Thursday, 12 November 2009

Afghanistan, Britain's Vietnam?

Before I blather about this topic let me be clear about one thing. I have enormous respect for the men and women of Britain's armed forces and believe that they do an exceptional job of which we should be very proud. What I wish to explore is the motives and thinking of the government that has sent our troops out there in apparent defiance of the powerful historical precedents.

I realise even as I sit down to write that this is a very complex topic. I don't really expect to open your eyes to its true depths because, frankly, I don't understand them myself. I just want to ask one question that has been growing in my mind for some time. Is Afghanistan in serious danger of becoming Britain's very own Vietnam? A long war of attrition against an entrenched enemy with a powerful ideology that has seen them defeat one seemingly almighty invader already.

Vietnam had a lengthy history of foreign dominion before the Americans put their oar in and sure enough, as in every previous occasion, the American invaders were eventually seen off but only after a brutal ten year conflict that scarred both countries forever more. We seem to be heading down the same path.

The Russians entered Afghanistan at the request of the home grown communist government and began what turned out to be a vicious nine year war. Foreign invaders seeking to trample their ideology is not news to the Taliban and I suspect that they and many Afghans see their current leaders as a corrupt puppet government who will soon be out on their ear.

With the historical context and current realities I cannot see a way out. I cannot see how it is possible to defeat a highly experienced and religiously/ideologically inspired guerrilla army with conventional forces. Exactly like Vietnam! Taliban or Viet Cong the parallels are plentiful and very worrying.

Several times a week now we hear of the tragic deaths of our soldiers and the equipment shortages that they, and notably some of their senior officers, feel are making a dangerous job into a near suicidal one. They continue road patrols because it is felt (and perhaps correctly so) that a presence on the ground is essential for victory, but no one has made at all clear what that victory would look like! The total destruction of the Taliban would seem to me to be the only way forward and yet history has taught us again and again, you cannot kill an idea. These men believe that they are fighting for the survival of their faith and traditions. A version of Islam shared by thousands if not millions over the world.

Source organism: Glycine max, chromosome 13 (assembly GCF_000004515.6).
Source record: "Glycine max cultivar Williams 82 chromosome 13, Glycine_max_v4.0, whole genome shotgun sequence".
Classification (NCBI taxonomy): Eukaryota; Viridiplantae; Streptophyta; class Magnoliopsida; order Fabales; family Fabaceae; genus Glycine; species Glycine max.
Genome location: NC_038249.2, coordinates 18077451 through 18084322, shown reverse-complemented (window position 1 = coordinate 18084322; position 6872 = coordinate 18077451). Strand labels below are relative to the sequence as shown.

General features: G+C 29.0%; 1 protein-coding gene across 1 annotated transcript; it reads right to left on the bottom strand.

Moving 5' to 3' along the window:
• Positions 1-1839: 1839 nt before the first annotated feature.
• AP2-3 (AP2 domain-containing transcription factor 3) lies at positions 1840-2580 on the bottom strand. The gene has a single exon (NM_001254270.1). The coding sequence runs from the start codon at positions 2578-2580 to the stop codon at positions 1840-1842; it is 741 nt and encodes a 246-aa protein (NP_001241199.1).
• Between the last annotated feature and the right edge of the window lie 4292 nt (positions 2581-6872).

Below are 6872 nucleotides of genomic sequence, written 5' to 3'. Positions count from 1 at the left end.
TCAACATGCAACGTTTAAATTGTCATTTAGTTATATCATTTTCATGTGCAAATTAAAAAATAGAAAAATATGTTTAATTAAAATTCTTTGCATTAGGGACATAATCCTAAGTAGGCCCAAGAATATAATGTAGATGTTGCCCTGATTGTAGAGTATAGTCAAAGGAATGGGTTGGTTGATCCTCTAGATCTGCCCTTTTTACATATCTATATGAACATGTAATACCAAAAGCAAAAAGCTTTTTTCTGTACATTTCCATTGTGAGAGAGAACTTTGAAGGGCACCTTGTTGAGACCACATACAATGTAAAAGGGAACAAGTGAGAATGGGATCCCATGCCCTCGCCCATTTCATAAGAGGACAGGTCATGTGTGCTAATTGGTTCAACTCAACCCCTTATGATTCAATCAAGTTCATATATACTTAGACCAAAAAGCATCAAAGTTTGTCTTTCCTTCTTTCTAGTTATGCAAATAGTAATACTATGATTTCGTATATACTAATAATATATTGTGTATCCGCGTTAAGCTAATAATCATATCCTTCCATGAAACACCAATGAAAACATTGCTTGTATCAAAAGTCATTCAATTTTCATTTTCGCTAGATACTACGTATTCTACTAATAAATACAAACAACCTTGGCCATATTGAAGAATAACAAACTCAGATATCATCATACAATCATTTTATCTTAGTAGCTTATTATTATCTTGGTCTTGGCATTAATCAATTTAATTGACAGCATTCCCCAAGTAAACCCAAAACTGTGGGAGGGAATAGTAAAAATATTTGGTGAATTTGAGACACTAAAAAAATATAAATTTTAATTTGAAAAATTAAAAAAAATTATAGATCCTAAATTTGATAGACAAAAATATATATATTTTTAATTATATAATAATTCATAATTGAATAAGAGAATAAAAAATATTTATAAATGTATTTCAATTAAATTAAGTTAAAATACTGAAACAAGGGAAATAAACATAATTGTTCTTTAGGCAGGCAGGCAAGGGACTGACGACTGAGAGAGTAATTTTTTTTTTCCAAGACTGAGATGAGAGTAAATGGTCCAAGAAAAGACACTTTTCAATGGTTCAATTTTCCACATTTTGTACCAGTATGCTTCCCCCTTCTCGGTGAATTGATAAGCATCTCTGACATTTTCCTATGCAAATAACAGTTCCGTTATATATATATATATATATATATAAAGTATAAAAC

Are we sending our troops over there to die in a war with no hope of victory? Will we eventually be forced to withdraw in disgrace and in so doing make a mockery of the sacrifice of so many soldiers? If history is any indication the answer seems to be yes.

And yet, I am also aware that the government and more importantly the commanders in the field and at home are very aware of the historical precedents and still seem to feel that things are, largely, going according to plan. However, the reasons for our being there seem to have changed from when we first got involved. This leads me to one of two conclusions, either they have a clear plan that they believe will lead to a victory within parameters that aren't clear to us or they believe that a long war of attrition with no hope of any victory is still better than an alternative they fear but we know nothing of.

The latter explanation seems distressingly plausible and leaves me with grave misgivings about this war. In my mind's eye I can already see a panicked withdrawal ten years from now with nothing to show for our efforts. The psychological scars this will leave on our nation are significant if America's experience is anything to go by. In fact the scars are already starting to show.

Is there an honourable way out? Or having committed ourselves must we soldier on in the face of a seemingly hopeless task?

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